The Age of Innocence was begun when Edith Wharton was fifty seven and published, in October of 1920, when she was fifty-eight. She had come to the writing vocation tardily, after an upbringing in New York society and some years of an increasingly unhappy marriage to a Bostonian, Edward Wharton. She was twenty-nine when her first short story was published, and six more years passed before her first book, a nonfiction collaboration called The Decoration of Houses, appeared. Yet as the new century settled in, she, despite the many distractions of an active social life and travel schedule, and bouts of ill health on both her and her husband’s part, had settled into a daily routine of morning writing and a steady, even copious, production of fiction. The House of Mirth in 1905 was her first masterpiece; Ethan Frome (1911) and The Custom of the Country (1913) followed, among many other well received, if less well remembered, titles. Against the grain of her social class, she had become a thoroughly professional, widely read, critically esteemed writer. Still, the brilliance and fullness of The Age of Innocence, coming so relatively late in her career, suggest a special renewal.

For a novelist, the halls of memory and imagination are adjacent spaces. An exemplary work of fiction is generally the fruit of a new grasp the author has taken of the riches within. Toward the end of the war, in Paris, Wharton had remarked to Bernard Berenson, “Je me cherche, et je ne me retrouve pas.” Her search for herself had been a process of many steps, beginning with her ardent exploration of her father’s library in the Jones house on West Twenty-third Street. Edith Jones’s marriage to the amiable but somewhat feckless and, in the end, mentally unstable Teddy Wharton had been another step, which had left her deeply informed on a favorite theme, the unsatisfactoriness of marriage, especially a socially presentable marriage of mismatched spirits. Teddy Wharton might have been an admirable husband for a less intellectually ambitious and formidably achieving woman than his wife; as it was, they tried each other sorely. Their sex life (for which Edith’s prim and imperious mother had prepared her by telling her to look at Greek statues and exclaiming, “You can’t be as stupid as you pretend”) went from poor to nonexistent; but Edith executed another step, in her self-education, by taking a lover, Morton Fullerton, in 1909.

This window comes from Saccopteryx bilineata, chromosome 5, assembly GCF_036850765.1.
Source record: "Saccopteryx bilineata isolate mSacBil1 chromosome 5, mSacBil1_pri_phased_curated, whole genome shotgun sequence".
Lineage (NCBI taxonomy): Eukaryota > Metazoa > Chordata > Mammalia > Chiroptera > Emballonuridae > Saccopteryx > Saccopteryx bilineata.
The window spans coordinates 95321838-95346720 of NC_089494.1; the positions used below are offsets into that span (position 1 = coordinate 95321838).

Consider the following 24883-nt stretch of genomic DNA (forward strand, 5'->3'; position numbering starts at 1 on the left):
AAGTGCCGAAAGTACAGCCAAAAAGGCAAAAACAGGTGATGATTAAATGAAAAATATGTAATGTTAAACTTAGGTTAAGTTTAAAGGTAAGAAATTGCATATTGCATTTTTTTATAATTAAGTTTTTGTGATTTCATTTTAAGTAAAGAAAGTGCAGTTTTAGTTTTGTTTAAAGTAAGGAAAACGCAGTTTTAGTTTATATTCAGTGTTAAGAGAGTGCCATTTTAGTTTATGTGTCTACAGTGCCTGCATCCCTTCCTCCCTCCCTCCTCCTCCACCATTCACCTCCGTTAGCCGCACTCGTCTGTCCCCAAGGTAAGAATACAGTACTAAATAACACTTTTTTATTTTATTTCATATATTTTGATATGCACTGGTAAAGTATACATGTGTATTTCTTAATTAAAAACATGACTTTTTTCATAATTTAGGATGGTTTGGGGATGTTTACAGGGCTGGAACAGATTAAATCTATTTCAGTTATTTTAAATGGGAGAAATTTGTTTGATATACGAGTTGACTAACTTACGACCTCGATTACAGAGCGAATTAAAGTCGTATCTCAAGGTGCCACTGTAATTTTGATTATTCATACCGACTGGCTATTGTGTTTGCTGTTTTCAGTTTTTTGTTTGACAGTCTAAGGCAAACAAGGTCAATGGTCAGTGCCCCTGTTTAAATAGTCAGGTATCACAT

Her ties to Teddy, who on his side had turned to adultery and embezzlement from his wife’s assets, weakened along with her ties to the United States; in 1911 she sold the Mount, a splendid house she had built in Lenox, Massachusetts, not ten years before, and became a Parisian. Her divorce followed two years later. World War I possessed her, as it did her adopted country; manifesting a prodigious organizational prowess, she founded and ran hostels for refugees, workshops for women unemployed because of the war, hospitals for tubercular patients, and a rescue committee for a thousand children of Flanders. But for some battlefield journalism later collected in Fighting France, her own work, including several novels, languished, and not just for reasons of time and energy. “These four years,” she wrote in 1918, “have so much changed the whole aspect of life that it is not easy to say now what one’s literary tendencies will be when the war is over.”